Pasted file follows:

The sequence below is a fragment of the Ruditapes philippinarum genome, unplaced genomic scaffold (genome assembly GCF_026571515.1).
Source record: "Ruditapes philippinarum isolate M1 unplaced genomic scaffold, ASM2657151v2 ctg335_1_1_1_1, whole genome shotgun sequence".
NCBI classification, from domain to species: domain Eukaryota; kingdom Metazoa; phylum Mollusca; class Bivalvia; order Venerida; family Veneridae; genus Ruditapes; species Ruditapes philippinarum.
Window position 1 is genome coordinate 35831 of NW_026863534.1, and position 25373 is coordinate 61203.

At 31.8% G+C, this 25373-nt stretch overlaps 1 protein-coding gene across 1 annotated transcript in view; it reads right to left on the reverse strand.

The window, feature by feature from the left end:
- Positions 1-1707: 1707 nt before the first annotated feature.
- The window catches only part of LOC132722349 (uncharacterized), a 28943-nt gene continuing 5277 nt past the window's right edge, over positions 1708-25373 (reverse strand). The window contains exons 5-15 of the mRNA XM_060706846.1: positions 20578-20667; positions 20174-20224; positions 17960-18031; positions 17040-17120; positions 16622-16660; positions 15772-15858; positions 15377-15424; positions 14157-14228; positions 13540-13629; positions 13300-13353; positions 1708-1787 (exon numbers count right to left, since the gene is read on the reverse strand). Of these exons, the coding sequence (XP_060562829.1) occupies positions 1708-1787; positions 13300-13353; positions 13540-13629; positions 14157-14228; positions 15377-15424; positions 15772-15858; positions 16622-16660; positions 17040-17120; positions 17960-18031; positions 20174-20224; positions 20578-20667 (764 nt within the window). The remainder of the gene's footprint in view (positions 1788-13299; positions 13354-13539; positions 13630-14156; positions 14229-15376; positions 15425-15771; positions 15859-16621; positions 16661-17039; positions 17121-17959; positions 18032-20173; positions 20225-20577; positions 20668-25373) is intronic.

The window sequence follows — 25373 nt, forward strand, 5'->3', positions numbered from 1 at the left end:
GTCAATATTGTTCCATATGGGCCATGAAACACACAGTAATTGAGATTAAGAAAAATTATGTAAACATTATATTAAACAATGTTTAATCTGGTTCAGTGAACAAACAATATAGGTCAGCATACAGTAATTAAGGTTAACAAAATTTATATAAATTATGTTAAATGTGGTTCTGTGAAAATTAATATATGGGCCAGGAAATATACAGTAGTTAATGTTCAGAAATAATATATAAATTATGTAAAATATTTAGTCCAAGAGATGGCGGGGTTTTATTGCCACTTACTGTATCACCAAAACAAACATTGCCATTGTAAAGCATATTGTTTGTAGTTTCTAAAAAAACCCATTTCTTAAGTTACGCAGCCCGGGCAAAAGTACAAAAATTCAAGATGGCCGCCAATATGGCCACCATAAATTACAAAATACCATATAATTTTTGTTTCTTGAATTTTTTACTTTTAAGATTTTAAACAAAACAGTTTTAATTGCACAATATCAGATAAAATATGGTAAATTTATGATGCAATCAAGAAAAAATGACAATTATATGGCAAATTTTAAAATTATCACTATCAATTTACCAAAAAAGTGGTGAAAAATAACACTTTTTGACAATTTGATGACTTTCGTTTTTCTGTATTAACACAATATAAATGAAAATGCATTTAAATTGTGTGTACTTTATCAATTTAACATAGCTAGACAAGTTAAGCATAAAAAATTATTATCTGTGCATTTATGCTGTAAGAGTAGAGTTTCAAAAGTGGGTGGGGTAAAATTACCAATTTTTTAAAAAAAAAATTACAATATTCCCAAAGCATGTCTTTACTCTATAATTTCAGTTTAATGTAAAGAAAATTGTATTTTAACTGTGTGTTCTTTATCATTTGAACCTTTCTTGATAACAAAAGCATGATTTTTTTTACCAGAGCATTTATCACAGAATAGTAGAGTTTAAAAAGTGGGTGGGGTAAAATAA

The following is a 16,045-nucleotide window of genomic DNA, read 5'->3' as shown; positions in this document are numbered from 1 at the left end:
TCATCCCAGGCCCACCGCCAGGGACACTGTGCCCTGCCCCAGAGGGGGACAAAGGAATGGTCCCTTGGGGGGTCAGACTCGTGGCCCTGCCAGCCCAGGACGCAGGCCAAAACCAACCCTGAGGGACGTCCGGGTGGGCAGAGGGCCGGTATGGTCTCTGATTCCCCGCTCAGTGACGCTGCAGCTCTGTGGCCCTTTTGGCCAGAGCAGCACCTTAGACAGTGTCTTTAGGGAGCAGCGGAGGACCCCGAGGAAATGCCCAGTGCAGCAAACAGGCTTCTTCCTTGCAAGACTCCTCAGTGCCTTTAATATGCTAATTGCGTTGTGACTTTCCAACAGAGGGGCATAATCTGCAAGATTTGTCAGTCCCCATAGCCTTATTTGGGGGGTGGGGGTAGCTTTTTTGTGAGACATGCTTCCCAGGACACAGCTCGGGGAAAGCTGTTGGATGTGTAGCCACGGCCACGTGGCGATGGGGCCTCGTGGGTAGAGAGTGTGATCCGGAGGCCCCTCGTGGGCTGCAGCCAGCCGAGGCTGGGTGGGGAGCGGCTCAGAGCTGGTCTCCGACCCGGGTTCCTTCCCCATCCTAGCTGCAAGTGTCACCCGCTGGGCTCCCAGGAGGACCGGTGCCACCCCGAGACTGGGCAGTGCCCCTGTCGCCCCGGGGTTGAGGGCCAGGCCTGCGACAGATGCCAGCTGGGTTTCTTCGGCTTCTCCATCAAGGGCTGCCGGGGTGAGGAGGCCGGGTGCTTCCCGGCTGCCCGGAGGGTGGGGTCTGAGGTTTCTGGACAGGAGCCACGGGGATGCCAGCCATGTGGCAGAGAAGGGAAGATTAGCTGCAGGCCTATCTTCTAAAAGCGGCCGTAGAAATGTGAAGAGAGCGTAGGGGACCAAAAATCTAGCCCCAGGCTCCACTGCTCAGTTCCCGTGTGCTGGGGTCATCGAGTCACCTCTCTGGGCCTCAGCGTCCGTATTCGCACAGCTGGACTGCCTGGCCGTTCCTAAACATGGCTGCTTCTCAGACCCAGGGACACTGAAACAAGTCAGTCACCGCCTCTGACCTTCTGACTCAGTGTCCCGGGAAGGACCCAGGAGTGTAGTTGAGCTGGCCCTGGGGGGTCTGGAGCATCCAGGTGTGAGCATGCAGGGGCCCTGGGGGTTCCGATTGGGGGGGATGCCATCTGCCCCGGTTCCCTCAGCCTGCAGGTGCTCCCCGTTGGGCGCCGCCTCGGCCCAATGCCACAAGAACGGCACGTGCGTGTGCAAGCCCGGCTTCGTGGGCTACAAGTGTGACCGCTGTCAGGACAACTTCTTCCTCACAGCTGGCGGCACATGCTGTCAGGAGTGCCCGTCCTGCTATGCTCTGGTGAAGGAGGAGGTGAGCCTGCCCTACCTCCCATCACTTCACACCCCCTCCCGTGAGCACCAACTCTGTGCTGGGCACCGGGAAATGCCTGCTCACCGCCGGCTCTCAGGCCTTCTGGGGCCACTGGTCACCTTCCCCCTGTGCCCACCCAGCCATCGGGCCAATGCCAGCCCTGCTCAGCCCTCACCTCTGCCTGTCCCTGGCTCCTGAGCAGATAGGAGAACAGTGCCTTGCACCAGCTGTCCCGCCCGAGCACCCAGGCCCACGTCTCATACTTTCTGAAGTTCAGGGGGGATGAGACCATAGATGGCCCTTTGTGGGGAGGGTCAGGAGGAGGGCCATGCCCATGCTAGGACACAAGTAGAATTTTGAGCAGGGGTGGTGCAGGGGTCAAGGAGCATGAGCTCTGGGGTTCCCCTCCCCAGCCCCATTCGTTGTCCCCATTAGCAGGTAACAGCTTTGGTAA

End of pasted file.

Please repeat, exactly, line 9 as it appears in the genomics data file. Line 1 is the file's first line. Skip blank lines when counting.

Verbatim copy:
The window sequence follows — 25373 nt, forward strand, 5'->3', positions numbered from 1 at the left end: